This is the classic behaviour of an extortion agent (or an extortion-resisting agent): pretend that your action or your response is inevitable, a mere fact about the universe, that the other party has to manoeuvre round without being able to change. “We will kill the hostages” or “we won’t negotiate with terrorists”: you try to show your commitment to that principle, whatever happens.
So the AFDT agent has to be wise to these tricks, and notice that, in actuality, has no interest in . It also has to watch out for some ancestor agent , that itself created to only output , in order to force the above outcome. In that case, the AFDT agent has to realise that it is “counterfactualling” over the actions of , not those of .
Thus AFDT, just like FDT, has to be vigilant and able to detect subtle extortion attempts.
But while FDT has to distinguish extortion from trade, to reject the former and accept the later, AFDT’s response to any extortion/trade is simple: treat it as if it wasn’t happening.
2.3 Summary and other Oracle designs
Can AFDT help with other Oracle designs, such as low-bandwidth Oracles?
Well, with these Oracles—and indeed, for any Oracle that cares about the world in which its message is read—we run into an immediate problem:
Even CDT low-bandwidth Oracles can collude.
For example, suppose goes first and sees its answer and then goes. Suppose from followed by from will result in creating an UFAI that maximally rewards and .
Then will output , forcing/allowing from .
Even if you need different Oracles to generate an UFAI—since low-bandwidth Oracles are, by definition, low-bandwidth—they can still generate the dangerous sequence , , , . And they’d be motivated to do so, as long as the UFAI will, within the episode lengths of all the Oracles, give them all maximal rewards.
But why do the counterfactual Oracles not cooperate in the same setup? Because the UFAI is only created in a world in which the Oracles’ messages are read. But a counterfactual doesn’t care about those worlds. It was willing to trade with other counterfactual Oracles—offer them something in a world it doesn’t care about, in exchange for something in a world it does care about. But has no intrinsic interest in the world where its message is read; and this avoids the above setup.
So, since the low-bandwidth Oracles fail for CDT, more exotic decision theories don’t help. But the setup relies on the Oracles seeing the decision of the preceding Oracle and then acting. If the low-bandwidth Oracles act simultaneously, then CDT is safe, FDT is dangerous, and AFDT is safe again.
So in summary, the following setups seem to be safe:
Episodic Oracles that fall outside of each other’s episodes (though see Section 3.3).
Multiple counterfactual CDT Oracles.
Multiple counterfactual Oracles, all but one running AFDT.
Multiple counterfactual Oracles, running AFDT and CDT.
The same setups as the last three, but with counterfactual Oracles replaced with low-bandwidth Oracles making their decisions simultaneously and in isolation.
While the following setups could be dangerous:
Multiple Oracles, running FDT and CDT.
Multiple Oracles, running FDT.
Multiple non-simultaneous low-bandwidth Oracles.
3 Warnings about AFDT
3.1 Incorrect view of reality
Now AFDT behaves as if it had an incorrect view of reality. Write to say that message , from , is the best response if it knows that will output , for .
So, for the data above, we have , , , and . For and , and act as the identity, but that will typically not be the case (consider matching pennies, or other anti-coordination games).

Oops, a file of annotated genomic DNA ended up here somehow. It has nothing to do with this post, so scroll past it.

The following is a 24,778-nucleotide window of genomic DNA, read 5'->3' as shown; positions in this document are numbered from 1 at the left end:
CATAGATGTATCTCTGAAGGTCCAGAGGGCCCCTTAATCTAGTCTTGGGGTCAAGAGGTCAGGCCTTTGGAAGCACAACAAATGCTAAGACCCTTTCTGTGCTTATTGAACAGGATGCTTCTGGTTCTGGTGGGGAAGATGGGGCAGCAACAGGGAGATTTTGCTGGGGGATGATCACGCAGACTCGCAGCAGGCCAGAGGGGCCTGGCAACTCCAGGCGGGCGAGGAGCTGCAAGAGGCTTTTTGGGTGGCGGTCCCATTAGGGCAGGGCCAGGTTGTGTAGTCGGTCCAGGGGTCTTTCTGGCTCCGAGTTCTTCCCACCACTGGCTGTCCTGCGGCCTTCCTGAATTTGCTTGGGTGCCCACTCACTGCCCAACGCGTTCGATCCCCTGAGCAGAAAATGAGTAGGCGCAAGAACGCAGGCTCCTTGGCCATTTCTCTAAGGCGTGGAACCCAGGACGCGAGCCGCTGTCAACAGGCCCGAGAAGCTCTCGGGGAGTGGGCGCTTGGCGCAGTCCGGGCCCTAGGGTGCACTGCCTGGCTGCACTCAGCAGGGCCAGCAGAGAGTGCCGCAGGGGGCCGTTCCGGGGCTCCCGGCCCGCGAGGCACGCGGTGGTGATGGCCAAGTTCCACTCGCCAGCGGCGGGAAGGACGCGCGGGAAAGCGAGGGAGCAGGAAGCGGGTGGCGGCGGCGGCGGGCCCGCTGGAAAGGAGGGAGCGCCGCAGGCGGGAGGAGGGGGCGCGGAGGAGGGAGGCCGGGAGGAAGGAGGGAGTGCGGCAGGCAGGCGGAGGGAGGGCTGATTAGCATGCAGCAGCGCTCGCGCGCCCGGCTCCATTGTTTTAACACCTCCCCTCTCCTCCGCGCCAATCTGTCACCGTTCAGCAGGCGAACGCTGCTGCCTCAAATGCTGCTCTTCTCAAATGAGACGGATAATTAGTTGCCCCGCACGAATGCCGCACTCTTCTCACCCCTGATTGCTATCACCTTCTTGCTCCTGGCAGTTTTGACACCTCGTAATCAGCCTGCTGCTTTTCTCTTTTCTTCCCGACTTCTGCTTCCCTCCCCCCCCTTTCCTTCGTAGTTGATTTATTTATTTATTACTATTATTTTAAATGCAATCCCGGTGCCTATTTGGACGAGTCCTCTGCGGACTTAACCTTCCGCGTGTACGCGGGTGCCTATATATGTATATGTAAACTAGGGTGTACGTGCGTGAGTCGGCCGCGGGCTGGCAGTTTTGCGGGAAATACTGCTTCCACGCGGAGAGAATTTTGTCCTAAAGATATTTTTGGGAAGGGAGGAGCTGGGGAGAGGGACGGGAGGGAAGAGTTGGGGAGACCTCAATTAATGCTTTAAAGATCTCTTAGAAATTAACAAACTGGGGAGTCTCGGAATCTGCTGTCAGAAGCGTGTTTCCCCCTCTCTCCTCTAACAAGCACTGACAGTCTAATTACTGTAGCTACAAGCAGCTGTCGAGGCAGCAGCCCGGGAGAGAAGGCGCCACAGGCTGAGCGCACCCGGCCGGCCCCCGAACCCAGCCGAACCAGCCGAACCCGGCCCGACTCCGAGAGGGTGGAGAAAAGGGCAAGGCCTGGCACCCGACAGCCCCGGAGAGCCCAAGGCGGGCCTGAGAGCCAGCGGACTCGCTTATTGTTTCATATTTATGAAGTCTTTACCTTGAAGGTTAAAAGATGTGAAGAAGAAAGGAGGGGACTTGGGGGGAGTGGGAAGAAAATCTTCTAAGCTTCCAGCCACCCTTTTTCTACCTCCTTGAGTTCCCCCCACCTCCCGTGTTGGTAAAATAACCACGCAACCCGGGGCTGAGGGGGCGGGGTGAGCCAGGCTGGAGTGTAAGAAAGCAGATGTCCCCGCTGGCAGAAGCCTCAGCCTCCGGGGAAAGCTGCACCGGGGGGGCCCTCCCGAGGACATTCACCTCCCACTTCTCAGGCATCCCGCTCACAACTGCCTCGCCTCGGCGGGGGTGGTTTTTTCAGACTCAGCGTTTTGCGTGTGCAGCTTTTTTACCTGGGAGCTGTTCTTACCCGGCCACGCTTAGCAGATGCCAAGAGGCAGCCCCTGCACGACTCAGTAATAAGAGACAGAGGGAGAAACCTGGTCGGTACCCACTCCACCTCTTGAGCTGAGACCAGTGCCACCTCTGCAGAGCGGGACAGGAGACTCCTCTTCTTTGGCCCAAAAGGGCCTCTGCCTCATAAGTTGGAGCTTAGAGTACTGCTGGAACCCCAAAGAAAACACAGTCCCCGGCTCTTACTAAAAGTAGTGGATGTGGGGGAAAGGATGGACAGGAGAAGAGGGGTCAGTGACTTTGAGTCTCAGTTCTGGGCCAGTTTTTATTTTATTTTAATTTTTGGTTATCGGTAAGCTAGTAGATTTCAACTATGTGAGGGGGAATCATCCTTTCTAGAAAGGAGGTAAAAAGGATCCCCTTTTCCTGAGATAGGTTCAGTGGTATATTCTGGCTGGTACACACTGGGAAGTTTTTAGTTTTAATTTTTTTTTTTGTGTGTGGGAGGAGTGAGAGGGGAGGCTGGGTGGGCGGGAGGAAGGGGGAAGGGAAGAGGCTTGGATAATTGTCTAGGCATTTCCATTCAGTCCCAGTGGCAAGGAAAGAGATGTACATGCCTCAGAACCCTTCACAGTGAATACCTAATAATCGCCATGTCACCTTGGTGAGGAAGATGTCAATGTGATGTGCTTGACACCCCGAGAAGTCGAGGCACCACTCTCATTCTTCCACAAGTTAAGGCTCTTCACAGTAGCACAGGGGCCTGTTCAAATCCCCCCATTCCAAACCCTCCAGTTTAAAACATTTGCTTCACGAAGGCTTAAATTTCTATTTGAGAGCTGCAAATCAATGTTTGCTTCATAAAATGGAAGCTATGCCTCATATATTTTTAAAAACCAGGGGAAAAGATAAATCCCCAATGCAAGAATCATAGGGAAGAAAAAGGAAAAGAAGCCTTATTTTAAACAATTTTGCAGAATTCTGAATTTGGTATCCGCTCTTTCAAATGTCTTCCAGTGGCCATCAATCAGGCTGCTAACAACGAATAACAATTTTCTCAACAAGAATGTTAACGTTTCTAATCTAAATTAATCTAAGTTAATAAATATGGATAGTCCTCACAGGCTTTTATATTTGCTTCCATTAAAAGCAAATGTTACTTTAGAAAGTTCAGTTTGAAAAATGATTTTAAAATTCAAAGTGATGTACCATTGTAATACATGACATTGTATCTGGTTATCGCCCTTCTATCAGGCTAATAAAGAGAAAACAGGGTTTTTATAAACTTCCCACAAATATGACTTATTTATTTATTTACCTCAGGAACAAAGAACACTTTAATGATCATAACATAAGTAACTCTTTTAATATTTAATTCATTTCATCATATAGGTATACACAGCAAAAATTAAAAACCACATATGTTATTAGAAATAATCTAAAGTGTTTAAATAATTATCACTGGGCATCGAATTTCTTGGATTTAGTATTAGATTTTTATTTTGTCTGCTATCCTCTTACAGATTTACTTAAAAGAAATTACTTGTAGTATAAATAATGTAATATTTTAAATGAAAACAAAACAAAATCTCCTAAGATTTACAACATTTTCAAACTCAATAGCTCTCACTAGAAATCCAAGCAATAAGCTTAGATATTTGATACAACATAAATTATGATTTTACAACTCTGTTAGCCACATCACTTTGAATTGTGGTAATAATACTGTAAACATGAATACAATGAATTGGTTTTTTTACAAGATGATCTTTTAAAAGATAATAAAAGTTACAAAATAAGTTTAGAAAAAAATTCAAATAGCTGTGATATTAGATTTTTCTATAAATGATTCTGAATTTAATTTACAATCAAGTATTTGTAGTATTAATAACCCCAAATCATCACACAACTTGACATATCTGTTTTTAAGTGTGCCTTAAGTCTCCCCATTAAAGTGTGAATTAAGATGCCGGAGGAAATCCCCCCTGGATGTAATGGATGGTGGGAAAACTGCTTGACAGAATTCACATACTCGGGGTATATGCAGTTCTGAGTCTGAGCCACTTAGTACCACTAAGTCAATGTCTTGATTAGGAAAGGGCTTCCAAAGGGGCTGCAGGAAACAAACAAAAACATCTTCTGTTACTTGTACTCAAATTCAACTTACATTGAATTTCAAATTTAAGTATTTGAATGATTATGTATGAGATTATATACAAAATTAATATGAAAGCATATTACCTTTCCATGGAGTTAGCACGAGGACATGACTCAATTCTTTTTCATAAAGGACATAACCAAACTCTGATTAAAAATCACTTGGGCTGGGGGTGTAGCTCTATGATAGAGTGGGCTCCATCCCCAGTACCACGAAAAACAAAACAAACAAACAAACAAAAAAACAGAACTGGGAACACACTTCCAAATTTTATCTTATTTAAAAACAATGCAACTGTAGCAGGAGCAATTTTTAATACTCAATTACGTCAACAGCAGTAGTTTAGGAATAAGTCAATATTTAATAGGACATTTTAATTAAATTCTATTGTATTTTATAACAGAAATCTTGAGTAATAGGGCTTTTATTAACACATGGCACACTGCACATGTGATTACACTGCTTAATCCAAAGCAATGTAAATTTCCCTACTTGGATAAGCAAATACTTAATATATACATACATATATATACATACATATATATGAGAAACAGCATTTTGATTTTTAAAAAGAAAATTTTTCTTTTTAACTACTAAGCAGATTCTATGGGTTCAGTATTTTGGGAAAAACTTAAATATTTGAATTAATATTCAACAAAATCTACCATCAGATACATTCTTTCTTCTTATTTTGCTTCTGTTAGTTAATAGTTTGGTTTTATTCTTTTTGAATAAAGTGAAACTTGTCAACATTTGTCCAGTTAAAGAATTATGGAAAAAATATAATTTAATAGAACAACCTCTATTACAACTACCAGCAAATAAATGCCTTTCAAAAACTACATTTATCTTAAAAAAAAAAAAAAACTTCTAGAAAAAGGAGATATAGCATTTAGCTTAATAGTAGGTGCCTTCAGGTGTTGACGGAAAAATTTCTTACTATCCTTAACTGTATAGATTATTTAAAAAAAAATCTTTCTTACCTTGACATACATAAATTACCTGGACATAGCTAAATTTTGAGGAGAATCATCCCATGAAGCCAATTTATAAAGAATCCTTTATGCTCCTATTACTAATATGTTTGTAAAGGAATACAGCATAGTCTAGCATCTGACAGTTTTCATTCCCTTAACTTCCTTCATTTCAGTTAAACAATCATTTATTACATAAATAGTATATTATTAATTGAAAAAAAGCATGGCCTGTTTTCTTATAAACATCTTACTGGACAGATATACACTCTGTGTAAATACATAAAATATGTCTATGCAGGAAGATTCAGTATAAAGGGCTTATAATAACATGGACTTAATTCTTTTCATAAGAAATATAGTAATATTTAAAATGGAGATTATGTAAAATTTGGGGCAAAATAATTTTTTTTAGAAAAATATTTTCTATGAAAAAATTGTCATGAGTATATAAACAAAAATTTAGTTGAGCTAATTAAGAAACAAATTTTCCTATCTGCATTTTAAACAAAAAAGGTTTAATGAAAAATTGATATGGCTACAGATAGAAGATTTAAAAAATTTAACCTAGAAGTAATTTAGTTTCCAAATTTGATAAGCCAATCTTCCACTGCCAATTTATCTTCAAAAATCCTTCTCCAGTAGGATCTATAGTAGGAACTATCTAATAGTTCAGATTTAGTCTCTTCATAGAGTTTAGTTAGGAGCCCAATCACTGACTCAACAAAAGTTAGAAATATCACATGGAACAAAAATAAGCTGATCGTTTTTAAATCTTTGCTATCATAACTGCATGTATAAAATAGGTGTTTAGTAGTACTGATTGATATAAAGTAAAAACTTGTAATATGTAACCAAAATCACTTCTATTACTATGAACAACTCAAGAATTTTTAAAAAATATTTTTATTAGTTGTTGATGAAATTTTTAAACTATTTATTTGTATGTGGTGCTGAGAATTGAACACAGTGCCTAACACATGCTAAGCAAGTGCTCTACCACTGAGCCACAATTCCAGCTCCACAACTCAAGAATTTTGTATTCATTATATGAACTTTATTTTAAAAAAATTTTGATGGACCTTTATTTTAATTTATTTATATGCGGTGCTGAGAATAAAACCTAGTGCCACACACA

Then an AFDT will initially assume that it outputs , and will typically assume that outputs , the best response to that. It will then output , its best response to that.
In actuality, if is capable of reasoning through that, it will output , the best response to ’s true output.
But that’s the price you pay when you reject all trade offers, and force others to adjust to you.
3.2 AFDT is not a good decision theory
It should go without saying, but AFDT is not a good decision theory for an aligned agent, nor is it stable under self-improvement. It two-boxes in the Newcomb problem, and defects in the prisoner’s dilemma against a copy of itself (it will do this, whatever the default action is).
In games like the stag hunt against itself, its default action will be its ultimate action (similarly for most coordination games) - this is because its default action is self-confirming. In matching pennies, its action will be the contrary of its default action. It can reach deals, but only in some narrow causal situations.
For these reasons, an AFDT agent will try to design a successor that isn’t AFDT.
Thus we’ll always need to ensure that the AFDT is present within the Oracle, and hasn’t been optimised away, by inner or outer optimisation.
3.3 The simulation/ignorance of position issue
In cases of simulation, or if the agent doesn’t know which Oracle it is, even CDT can behave in FDT-ish fashion. It just needs to think “given that I don’t know who I am, what policy would be best for all my copies to run?”.
This will turn AFDT into an FDT-ish decision theory, too. So AFDT requires that the agent’s position is specified, in advance of it deciding on any policy or action. For Oracles, this shouldn’t be too hard—“yes, you are the Oracle in this box, at this time, answering this question—and if you’re not, behave as if you were the Oracle in this box, at this time, answering this question”.
This means that if one uses AUDT—similar to AFDT but based on updateless decision theory instead of ADT—then the “updateless” is a misnomer: AUDT must come “pre-updated” with the agent’s position information.
Ignoring the input data for this example, since there is no stochastic uncertainty and only one action. ↩︎
If one doesn’t want to use a default action, one can alternatively define:
This agent will first compute the FDT solution, then change their own action given this assumption. It’s an interesting agent design, even though it doesn’t solve the “Oracles colluding” problem. It’s interesting, because the only deals it can knowingly reach are those that are Nash equilibriums. So, good on Stag hunts, bad on prisoner’s dilemmas. ↩︎